153 142 139 bytes
Accepts input as a string. Undefined behavior for invalid input, though it should terminate without error on any string I can think of. Not necessarily before the heat-death of the universe though, particularly for long strings.
Saved 11 bytes by refactoring the
reduce() calls into
map() calls, and by implicitly copying the array
a in the function parameter, instead of in within the context of the
Saved 3 bytes thanks to @Neil's suggestion to convert
input => (
(char, decimal, [...charArray]) =>
[...'' + 1e9].map(
(unused, digit) => sum +=
digit + decimal && digit != char ?
charArray.splice(decimal, 1, digit)
, sum = 0
, prime = test => eval('for(factor = test; test % --factor;); factor == 1')
The function uses a two-level
map() to sum the amount of permutations that pass the primality test, which was borrowed and modified from this answer.
reduce((accumulator, currentValue, currentIndex, array) => aggregate, initialValue)
So for example, to calculate the sum of an array, you would pass an
0, and return an
aggregate equal to
accumulator + currentValue. Modifying this approach slightly, we instead calculate the number of permutations that pass the primality test:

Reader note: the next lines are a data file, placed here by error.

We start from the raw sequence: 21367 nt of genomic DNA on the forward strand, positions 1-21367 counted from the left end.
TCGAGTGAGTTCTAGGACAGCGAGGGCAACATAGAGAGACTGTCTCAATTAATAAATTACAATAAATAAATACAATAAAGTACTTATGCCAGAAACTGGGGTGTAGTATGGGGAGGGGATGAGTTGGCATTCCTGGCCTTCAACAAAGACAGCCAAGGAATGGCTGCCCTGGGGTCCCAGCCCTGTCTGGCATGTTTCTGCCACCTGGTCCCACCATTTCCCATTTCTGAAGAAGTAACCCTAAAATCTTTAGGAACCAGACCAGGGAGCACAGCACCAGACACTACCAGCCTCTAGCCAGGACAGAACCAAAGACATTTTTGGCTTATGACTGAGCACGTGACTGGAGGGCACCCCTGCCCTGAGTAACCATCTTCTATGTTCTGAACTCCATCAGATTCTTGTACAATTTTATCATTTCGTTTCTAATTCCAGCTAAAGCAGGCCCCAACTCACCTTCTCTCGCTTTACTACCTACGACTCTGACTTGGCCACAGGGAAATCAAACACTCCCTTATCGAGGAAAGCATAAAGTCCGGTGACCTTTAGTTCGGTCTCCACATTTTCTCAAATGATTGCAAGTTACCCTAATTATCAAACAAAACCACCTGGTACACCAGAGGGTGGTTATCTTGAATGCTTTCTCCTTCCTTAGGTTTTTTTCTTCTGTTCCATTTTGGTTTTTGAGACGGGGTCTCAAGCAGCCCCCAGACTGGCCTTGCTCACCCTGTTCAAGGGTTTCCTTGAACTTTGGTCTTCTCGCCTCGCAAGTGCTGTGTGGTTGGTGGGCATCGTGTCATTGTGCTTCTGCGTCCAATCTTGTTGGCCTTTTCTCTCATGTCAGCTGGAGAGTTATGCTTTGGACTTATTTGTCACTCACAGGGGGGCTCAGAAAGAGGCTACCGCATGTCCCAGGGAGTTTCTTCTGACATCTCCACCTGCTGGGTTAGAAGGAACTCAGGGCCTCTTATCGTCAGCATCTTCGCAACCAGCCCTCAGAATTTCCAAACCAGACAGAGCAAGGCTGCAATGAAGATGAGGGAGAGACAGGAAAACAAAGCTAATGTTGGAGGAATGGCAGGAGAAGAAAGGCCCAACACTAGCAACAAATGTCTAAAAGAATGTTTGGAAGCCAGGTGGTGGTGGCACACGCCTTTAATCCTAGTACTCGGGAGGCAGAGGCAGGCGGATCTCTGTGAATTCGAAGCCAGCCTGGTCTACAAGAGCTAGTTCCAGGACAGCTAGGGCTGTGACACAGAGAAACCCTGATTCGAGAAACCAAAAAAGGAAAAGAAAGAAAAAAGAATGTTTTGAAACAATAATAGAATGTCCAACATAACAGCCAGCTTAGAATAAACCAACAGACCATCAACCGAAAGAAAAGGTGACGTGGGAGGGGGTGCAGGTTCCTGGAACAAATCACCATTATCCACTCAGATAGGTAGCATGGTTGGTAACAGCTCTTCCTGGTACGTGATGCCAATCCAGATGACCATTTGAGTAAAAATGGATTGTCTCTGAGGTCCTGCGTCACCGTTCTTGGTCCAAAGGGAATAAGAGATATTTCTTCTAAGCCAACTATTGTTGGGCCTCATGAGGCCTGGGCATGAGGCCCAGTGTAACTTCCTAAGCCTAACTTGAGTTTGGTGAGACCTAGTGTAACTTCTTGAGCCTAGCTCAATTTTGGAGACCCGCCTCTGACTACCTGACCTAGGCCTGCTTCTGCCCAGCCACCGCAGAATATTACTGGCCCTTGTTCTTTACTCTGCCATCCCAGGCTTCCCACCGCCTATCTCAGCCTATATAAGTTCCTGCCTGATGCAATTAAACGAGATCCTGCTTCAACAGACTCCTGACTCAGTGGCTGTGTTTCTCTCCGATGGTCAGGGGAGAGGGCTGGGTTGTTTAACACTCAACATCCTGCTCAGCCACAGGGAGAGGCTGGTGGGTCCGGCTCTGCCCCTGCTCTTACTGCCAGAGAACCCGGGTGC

(passedSoFar, currentDecimal, currentIndex, digitArray) =>
passedSoFar + prime(getPermutation()) :
That is essentially the inner
reduce(), which iterates all the permutations of the
digitArray by changing each
decimal to a specific
permutatedDigit. We then need an outer
reduce() to iterate all possible
permutatedDigit's with which to replace each
decimal, which is just
Abnormalities in implementation
[...''+1e9].map((u,j)=>... was the shortest way @Neil could think of to iterate an argument
9. It would be preferable to do so with
u is not useful for each element in the array, in this case.
i+j in the ternary condition checks to ensure that
0 is not a possible permutation of the leading digit, as per the challenge specification.
j!=c ensures that the original
n is not a candidate to go through the primality test.
(a.splice(i,1,j),a.join``) is kind of a mess.
splice() replaces the digit at
decimal == i with the
permutatedDigit == j, but since
splice() returns the removed elements (in this case, would be equal to
[a[i]]) instead of the modified array, we must use the comma operator to pass the modified array
a to the primality test, but not before
join()ing it into a number string.
eval() is to save a byte since, compared to the more canonical approach, it is shorter:
The reference to the prime test
p is initialized in an unused argument to the